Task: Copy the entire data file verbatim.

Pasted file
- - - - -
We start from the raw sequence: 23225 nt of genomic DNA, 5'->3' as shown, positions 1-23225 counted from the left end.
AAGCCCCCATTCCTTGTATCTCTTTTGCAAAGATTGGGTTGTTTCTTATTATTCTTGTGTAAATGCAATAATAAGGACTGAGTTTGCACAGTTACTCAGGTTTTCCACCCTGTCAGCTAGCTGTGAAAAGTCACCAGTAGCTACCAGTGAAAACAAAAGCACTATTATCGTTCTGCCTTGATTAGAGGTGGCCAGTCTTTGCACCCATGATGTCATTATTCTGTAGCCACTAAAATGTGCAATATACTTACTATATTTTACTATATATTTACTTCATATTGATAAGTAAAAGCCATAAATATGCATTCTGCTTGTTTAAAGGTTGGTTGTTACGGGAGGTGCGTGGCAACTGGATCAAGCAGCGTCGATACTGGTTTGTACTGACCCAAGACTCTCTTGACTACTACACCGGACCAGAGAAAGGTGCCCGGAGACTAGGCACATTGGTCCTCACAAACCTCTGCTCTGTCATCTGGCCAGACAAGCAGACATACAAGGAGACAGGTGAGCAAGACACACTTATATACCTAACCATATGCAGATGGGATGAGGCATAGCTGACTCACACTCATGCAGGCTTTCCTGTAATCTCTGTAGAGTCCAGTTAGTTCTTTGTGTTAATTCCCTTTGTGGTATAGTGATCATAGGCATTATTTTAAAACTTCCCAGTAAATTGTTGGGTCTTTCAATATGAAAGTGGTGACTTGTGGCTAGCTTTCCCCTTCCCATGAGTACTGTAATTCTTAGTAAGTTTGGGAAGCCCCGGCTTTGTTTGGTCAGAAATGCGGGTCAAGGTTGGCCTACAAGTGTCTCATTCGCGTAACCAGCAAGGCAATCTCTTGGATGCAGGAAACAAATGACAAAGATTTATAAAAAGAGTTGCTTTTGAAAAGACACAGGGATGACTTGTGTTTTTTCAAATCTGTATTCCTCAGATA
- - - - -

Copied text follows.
We start from the raw sequence: 23225 nt of genomic DNA, 5'->3' as shown, positions 1-23225 counted from the left end.
AAGCCCCCATTCCTTGTATCTCTTTTGCAAAGATTGGGTTGTTTCTTATTATTCTTGTGTAAATGCAATAATAAGGACTGAGTTTGCACAGTTACTCAGGTTTTCCACCCTGTCAGCTAGCTGTGAAAAGTCACCAGTAGCTACCAGTGAAAACAAAAGCACTATTATCGTTCTGCCTTGATTAGAGGTGGCCAGTCTTTGCACCCATGATGTCATTATTCTGTAGCCACTAAAATGTGCAATATACTTACTATATTTTACTATATATTTACTTCATATTGATAAGTAAAAGCCATAAATATGCATTCTGCTTGTTTAAAGGTTGGTTGTTACGGGAGGTGCGTGGCAACTGGATCAAGCAGCGTCGATACTGGTTTGTACTGACCCAAGACTCTCTTGACTACTACACCGGACCAGAGAAAGGTGCCCGGAGACTAGGCACATTGGTCCTCACAAACCTCTGCTCTGTCATCTGGCCAGACAAGCAGACATACAAGGAGACAGGTGAGCAAGACACACTTATATACCTAACCATATGCAGATGGGATGAGGCATAGCTGACTCACACTCATGCAGGCTTTCCTGTAATCTCTGTAGAGTCCAGTTAGTTCTTTGTGTTAATTCCCTTTGTGGTATAGTGATCATAGGCATTATTTTAAAACTTCCCAGTAAATTGTTGGGTCTTTCAATATGAAAGTGGTGACTTGTGGCTAGCTTTCCCCTTCCCATGAGTACTGTAATTCTTAGTAAGTTTGGGAAGCCCCGGCTTTGTTTGGTCAGAAATGCGGGTCAAGGTTGGCCTACAAGTGTCTCATTCGCGTAACCAGCAAGGCAATCTCTTGGATGCAGGAAACAAATGACAAAGATTTATAAAAAGAGTTGCTTTTGAAAAGACACAGGGATGACTTGTGTTTTTTCAAATCTGTATTCCTCAGATA